let x:?number;
// some code which touches x

// x can be number or null or undefined at this point of code
if (x != undefined) {
  // x only can be a number at this point of code,
  // otherwise we will not get into this branch.
  // We can say that if condition proves that inside of this scope x is number.
  x * 1;
}

this approach can be verbose, that is why I try to use Option type only if it is required. For example, to describe the state of the form:

type State = {
  name?: string,
  age?: number
};
// initial state of the form
let state: State = {};
// user filled in first field
state = { name: 'Abc' };
// user filled in second field
state = { name: 'Abc', age: 20 };

but as soon as the user submits (and all fields required to be filled in, before the user can submit), we can use stricter types:

type User = {
  name: string,
  age: number
};
const onSubmit = (user: User) => { /* code */ };

This helps to fight with verbosity

Word of caution

I advertised Option type so much, but there is one caveat in Option type impelemntation in Flow and TypeScript:

const a: Array<{c:1}> = [];
const b = a[0]
const d = b.c;
No errors!
const e: {[key: string]: {c:1}} = {};
const f = e.f;
f.c;
No errors!

It will not catch errors here! Keep this in mind.

This post is part of the series. Follow me on twitter and github.

Discussion (5)

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tux0r profile image
tux0r

Actually, undefined is not a second null value.

// x is undefined until we set it to something.
let x = null;       // The variable x is defined with no value.
// However:
let y = undefined;  // The variable y does not exist.
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stereobooster profile image
stereobooster Author

Not sure I get your argument. Variables exist in both cases, but they have no value. (I know that from machine point of view they have two distinct values JSVAL_NULL and JSVAL_VOID)

And this is what null is for - to represent absence of value. We have variable, but it doesn't hold any value. If you want to read more about historical reasons why JS have both null and undefined you can read this post by Dr. Axel Rauschmayer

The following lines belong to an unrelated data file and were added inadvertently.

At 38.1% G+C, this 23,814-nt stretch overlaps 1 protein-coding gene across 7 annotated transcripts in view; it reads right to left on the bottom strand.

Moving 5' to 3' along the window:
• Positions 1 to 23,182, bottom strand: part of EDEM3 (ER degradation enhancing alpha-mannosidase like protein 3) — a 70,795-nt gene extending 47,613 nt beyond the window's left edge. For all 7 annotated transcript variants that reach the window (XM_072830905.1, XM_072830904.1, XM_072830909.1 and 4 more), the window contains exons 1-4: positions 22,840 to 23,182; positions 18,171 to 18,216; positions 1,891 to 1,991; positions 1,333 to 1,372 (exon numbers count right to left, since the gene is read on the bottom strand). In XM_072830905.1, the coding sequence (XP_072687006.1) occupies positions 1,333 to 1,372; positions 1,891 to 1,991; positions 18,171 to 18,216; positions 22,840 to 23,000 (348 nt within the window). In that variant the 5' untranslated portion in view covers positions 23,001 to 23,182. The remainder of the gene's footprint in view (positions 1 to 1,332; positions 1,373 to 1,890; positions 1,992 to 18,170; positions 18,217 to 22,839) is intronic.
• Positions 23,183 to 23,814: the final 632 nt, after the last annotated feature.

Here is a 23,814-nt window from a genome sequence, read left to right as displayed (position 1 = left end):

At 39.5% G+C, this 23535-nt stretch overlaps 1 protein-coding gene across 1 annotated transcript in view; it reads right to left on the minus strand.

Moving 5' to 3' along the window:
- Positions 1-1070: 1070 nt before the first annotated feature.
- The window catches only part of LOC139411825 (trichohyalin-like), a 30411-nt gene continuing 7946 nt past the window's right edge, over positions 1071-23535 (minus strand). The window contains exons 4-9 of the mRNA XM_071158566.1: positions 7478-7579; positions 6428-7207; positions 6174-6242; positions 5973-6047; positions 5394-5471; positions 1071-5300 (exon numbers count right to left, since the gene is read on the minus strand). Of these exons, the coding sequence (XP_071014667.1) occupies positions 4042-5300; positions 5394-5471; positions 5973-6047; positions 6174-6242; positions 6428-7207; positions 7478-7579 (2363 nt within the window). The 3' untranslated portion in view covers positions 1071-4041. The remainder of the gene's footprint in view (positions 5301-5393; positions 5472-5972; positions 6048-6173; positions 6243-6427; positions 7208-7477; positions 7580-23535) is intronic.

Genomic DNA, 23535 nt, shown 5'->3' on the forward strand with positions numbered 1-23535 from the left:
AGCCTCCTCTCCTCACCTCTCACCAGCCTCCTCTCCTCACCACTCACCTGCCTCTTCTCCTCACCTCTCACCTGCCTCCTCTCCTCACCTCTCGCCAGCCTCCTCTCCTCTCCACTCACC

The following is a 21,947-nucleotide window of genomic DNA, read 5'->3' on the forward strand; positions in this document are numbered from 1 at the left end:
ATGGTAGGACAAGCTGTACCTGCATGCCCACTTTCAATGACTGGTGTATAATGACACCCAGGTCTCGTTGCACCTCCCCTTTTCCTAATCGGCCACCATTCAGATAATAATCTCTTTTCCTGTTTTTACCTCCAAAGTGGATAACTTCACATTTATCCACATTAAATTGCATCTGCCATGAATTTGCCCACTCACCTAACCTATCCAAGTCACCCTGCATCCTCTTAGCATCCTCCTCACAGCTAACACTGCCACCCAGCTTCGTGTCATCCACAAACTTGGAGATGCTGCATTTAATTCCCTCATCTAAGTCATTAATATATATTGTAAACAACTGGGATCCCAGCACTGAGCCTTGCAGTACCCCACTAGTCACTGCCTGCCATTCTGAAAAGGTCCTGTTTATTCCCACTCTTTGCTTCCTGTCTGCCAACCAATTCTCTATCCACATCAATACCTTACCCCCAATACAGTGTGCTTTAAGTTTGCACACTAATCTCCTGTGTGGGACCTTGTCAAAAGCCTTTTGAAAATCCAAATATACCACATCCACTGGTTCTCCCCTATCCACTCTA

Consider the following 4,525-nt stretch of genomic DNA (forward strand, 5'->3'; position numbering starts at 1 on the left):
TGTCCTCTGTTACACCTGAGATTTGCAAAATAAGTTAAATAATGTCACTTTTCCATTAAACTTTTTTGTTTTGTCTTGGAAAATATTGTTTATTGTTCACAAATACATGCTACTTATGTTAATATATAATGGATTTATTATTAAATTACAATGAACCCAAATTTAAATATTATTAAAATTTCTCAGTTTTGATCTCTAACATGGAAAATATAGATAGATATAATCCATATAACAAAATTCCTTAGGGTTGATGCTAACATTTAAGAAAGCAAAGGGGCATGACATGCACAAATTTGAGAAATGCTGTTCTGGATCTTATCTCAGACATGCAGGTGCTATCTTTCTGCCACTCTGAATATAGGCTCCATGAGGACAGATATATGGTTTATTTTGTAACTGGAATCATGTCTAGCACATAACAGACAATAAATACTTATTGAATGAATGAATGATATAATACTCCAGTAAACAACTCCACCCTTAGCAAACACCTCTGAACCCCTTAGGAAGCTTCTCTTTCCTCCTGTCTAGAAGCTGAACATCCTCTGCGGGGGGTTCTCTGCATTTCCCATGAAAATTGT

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tux0r profile image
tux0r

A variable that is undefined does not exist. Yes, you can use somefunction(variable_you_have_not_declared_yet) - but I would argue that the variable_you_have_not_declared_yet which has a "value" of undefined lacks any form of non-implicit existence.

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stereobooster profile image
stereobooster Author • Edited

To make sure we use the same terminology

A variable that is undefined does not exist

A variable that doesn't exist is an error of a different kind, this is not the same as an uninitialized variable. For example JS:

a
VM54:1 Uncaught ReferenceError: a is not defined
    at <anonymous>:1:1
(anonymous) @ VM54:1

Flow:

a   
^ Cannot resolve name `a`.

TypeScript:

a
Cannot find the name 'a'.

On the other hand, an uninitialized variable is an existing variable which doesn't have value. It can have no value for two reasons:

  • it wasn't assigned a value at the moment of creation, and will be assigned later, like let a;
  • it was assigned with the result of an operation which can return null-value, like let a = array[0]; (undefined in case of JS)

In my opinion, the destination between null and undefined is over-complication. They both represent the absence of value. undefined was introduced for historical reasons, I believe this is just an oversight in the language design (see the post by Dr. Axel Rauschmayer). The same way as Tony Hoar says that null was a mistake in AlgolW design.

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codevault profile image
Sergiu Mureşan

I straight up never use the null value in JavaScript vanilla. It just gives me a lot of headaches.